The Internet age has led to a different kind of teen bullying called Cyberbullying. A website’s prefix “www” stands for World Wide Web but users should also understand that it means the “Whole World is Watching.” Every online message or post is retrievable regardless of the “delete” or “trash” buttons. Once you hit “send” it’s out there for the world to see.
Cyberbullying is defined as using electronic communication to harass or bully someone. This can be done by e-mail, voicemail, text or Instant Messages, blogs and social networking sites such as Facebook, YouTube and MySpace.
Most teenagers are skilled users of all things digital. Their parents, on the other hand, fall behind when it comes to evolving technologies. My recent book, “Teen Cyberbullying Investigated” (Free Spirit Publishing 2010) addresses real cases of teenagers in trouble over their online and cell phone activities. Many teens across the country have received consequences at school for their harassment of classmates, teachers and administrators. Suspensions and expulsions have been imposed for harmful messages or sexual content. Some teens have been charged with crimes while others have been sued along with their parents for their online harassment. The purpose in writing TCI is to educate teens about the unintended consequences of irresponsible communications. Teens often learn from the experiences of their peers. The message to teens is to “Think B4 U Click.”
There is also a message to every parent. Like everything in a teen’s life, homelife is key to becoming a respectful, compassionate adult. Parents can prepare their son or daughter early on to recognize the dangers of the Internet and avoid becoming a victim of cyberbullying or a perpetrator. It is never too early to discuss etiquette and ethics with your child. As you know, you can buy toy computers and cell phones for children as young as three years old. That’s when lessons should begin about appropriate use.
Trust between a parent and child is vital to protecting your kids online. A child needs to understand that he or she can go to you if they receive a cruel message. Many teens resist telling their parents when they are targeted by a cyberbully. They are afraid you will take the computer or cell phone away. Although shutting the computer down or confiscating the cell phone is a natural response by many parents, the fact that, in many ways, this is their lifeline and a significant part of their social lives can’t be ignored. Instead of being prohibitive, we need to become proactive regarding the use of electronic communications.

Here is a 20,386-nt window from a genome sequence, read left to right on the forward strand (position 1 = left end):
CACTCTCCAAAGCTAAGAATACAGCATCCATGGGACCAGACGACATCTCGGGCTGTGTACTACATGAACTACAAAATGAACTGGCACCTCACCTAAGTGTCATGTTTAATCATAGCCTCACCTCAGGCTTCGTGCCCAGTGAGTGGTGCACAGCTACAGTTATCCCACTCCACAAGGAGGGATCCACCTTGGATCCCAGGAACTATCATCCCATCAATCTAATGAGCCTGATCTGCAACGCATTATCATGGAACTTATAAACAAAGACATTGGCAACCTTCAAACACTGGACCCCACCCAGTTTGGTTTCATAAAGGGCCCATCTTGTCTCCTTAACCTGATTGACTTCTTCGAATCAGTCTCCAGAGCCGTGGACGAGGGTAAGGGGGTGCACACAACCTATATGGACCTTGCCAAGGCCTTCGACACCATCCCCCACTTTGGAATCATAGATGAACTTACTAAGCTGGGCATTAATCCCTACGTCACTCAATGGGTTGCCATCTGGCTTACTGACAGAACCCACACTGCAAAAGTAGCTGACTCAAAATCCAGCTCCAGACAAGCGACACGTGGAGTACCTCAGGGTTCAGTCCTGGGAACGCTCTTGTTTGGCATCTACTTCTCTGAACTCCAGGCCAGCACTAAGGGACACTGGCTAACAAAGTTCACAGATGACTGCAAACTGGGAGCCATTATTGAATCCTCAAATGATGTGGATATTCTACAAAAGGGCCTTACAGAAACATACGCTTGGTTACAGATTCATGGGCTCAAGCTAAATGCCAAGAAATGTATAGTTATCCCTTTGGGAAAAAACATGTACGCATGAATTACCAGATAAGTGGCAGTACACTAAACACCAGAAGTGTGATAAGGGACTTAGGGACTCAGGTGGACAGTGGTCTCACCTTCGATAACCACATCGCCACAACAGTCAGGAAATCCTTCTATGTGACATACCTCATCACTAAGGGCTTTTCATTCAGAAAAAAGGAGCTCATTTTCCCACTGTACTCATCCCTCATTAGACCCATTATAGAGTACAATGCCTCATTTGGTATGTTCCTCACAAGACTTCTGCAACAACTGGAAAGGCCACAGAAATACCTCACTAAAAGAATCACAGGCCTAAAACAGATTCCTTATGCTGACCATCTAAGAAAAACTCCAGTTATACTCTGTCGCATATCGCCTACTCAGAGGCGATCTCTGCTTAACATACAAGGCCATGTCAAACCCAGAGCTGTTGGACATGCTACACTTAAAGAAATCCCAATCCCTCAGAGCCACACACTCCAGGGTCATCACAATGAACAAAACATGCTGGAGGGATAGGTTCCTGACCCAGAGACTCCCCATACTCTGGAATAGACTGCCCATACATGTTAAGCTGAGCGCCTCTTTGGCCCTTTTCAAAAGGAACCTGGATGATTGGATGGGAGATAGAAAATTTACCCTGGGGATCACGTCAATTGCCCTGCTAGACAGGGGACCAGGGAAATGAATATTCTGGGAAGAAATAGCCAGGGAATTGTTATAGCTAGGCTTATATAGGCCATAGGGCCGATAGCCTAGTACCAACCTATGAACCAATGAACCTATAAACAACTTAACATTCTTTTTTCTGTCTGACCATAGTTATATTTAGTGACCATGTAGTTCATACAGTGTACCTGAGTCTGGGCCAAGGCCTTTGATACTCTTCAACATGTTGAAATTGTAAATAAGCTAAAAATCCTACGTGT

Many of us lag behind our teens when it comes to cyberspace. Their digital skills improve everyday while ours remain stagnant or creep along at a snail’s pace. In order to monitor their online activities we need to “tech-up” and become computer literate. It’s impossible to monitor your child’s Internet usage unless you’re able to navigate the Web.
When your kids are young get online with them and learn together. Know their passwords and online friends. Instruct them about privacy and the danger in giving out personal information. If your child is on Facebook or any social networking site, open your own account [it’s free] and make a friend request to your child. This shouldn’t be a problem if trust and respect exists between you.
Much like drinking and driving contracts* signed between parents and their teenagers, the same can be done regarding the Internet. Your child should understand that they can go to you anytime without fear of being cut off from their friends online or by phone. Too many teens turn to their friends or remain silent when bullying starts. Bullycide is a tragic and avoidable phenomenon. Teens who take their lives out of fear, frustration and loneliness need a place to turn. It should be you who can step in and protect them. No parent should lose a child on account of the digital antics of a few. Our children must and can be protected in this new age. It’s up to the adults in their lives to step up and tech-up.
*See the “Stop Cyberbullying Pledge” on www.wiredsafety.org
In addition to the Wired Safety website, take a look at www.netsmartz.org for safety tips, free Internet safety resources, and videos of real life stories told by teens who have been victims of Internet exploitation.
Thomas A. Jacobs, creator and moderator of Askthejudge.info